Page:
David Albury’s lessons in better outcomes for lower costs

By Harley Dennett

October 3, 2014

Innovation and the public service were not terms that often went together before Geoff Mulgan and David Albury (pictured) wrote their pioneering report for the British government in 2003. The sector has changed remarkably over the last decade, however, and Albury has found a significant following, eager to change their organisations, their culture and themselves in pursuit of better deliverance of public service.

Not just better outcomes, but also cheaper. Albury believes innovation has become critical as agencies reconcile their budgets with several inescapable trends: changing demands, technology, globalisation, building an environmentally-sustainable way of living and adjusting to the pressures on post-global financial crisis budgets. He told The Mandarin:

“In their experience of other sectors, they expect higher levels of service, more ready access to service. The nature of the demand has also changed. Perhaps it is most experienced in health, where we have a health system designed for acute, infectious disease, even injury, but the major challenges are now those in the elderly population and chronic diseases.”

A public health service that has been finely tuned to efficiently cater to the previous era won’t adapt quite so easily to 21st century needs. Each sector is facing its own challenges in this respect, but also new technology and social media have opened up possibilities for service delivery. When there’s all sorts of ways we can provide health care and enable people to fill in their tax returns — where a decade ago it would have been impossible — there’s pressure to change, Albury says, albeit in positive ways.

“We live in a more globalised society, and so the competitive nature of public services becomes more transparent. There are countries that have better health systems, better education systems, better transport systems, that perform better economically and so are able to increase their outcomes.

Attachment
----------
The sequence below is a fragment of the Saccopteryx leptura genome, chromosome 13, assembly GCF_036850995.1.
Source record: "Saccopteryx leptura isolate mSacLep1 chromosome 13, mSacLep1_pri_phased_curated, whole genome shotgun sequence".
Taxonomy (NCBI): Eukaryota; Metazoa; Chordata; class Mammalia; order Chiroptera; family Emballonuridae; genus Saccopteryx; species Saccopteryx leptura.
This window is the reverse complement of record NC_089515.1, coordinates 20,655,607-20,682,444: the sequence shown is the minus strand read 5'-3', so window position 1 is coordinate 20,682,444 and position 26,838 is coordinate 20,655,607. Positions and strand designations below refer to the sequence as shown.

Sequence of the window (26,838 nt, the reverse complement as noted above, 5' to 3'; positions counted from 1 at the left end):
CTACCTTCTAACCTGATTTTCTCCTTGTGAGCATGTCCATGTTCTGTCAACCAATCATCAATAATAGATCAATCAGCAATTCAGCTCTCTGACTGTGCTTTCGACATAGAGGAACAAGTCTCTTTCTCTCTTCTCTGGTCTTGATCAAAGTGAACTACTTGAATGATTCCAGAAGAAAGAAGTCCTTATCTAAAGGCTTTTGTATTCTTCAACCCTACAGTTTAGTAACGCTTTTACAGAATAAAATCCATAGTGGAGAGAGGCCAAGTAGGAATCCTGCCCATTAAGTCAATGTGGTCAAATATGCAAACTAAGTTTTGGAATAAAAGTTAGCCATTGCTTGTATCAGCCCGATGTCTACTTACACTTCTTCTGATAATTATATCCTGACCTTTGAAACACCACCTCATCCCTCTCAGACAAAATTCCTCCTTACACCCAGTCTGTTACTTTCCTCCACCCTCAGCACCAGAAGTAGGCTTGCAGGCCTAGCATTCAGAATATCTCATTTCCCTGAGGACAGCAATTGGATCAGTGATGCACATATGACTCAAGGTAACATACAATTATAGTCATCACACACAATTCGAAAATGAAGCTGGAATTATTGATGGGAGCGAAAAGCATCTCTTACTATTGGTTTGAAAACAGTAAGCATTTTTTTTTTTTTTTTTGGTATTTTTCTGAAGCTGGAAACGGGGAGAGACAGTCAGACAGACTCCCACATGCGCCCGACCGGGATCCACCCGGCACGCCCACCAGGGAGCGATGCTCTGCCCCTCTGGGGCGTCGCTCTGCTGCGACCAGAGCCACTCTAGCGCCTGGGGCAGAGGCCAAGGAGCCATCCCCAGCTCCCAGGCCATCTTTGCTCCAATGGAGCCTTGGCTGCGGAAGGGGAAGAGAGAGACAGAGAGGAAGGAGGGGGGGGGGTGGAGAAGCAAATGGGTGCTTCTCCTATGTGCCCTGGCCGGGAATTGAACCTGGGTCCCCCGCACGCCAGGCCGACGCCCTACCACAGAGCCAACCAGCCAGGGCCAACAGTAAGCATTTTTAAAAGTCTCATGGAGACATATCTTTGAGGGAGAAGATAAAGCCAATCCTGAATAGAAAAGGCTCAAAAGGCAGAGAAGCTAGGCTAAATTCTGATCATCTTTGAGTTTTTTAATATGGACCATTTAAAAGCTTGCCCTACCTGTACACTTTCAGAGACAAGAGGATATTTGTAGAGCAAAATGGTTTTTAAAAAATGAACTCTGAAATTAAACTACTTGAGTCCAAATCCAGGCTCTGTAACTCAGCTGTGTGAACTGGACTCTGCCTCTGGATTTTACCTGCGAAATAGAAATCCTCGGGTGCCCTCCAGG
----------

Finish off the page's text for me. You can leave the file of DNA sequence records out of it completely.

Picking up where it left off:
“Rather than trying to just tweak public services in some way, how can we engender radical changes in public services that could deliver better outcomes, particularly with lower costs?”

No stranger to Australian shores, Albury, a consultant and co-chair of The Innovation Unit, is bringing his workshop back to Melbourne to assist agencies leaders to innovate the public sector in delivering good outcomes.

The innovative leader

Albury advocates for an innovation culture and leadership, as a necessity to foster and stimulate innovation. That leadership, while relentlessly focused on outcomes, must also allow significant space for experimentation with the means of achieving those outcomes. It comes down to the ability to look externally at other sectors and organisations, and bringing those broad views and experiences in-house.

“One of the problems is, in the public sector, leaders are often more obsessed with process and controls than they are with articulating, passionately putting forward the outcomes, the aspirations, and the overall goals of our system … [Innovative leaders] always tend to be searching out for examples elsewhere where they can learn from, not in transferring in a literal fashion, but learn from, that will help back in our client area.

“We know innovative cultures can flourish where people from the organisations come from diverse backgrounds. Diverse views are something essential to creating a more innovative culture. Often public services tend to recruit in our own village, rather than trying to pick people from different backgrounds, different cultures.”

Innovative cultures also value managing risk and learning from failure, Albury told The Mandarin: “How do we move from the situation which, when faced with a difficulty, or a failure, or underperformance, we assign blame which will have limiting culture on people, to instead use those as learning experiences?”

One strategy is to think small. Don’t necessarily try to change everything at once. Diagnose where their organisation is at, and ask: “I’ve got this specific issue, how can we begin to develop a culture around that issue that we can really tap into radically, and it would work?” Build out from that base, Albury says.

“We know innovative cultures can flourish where people from the organisations come from diverse backgrounds.”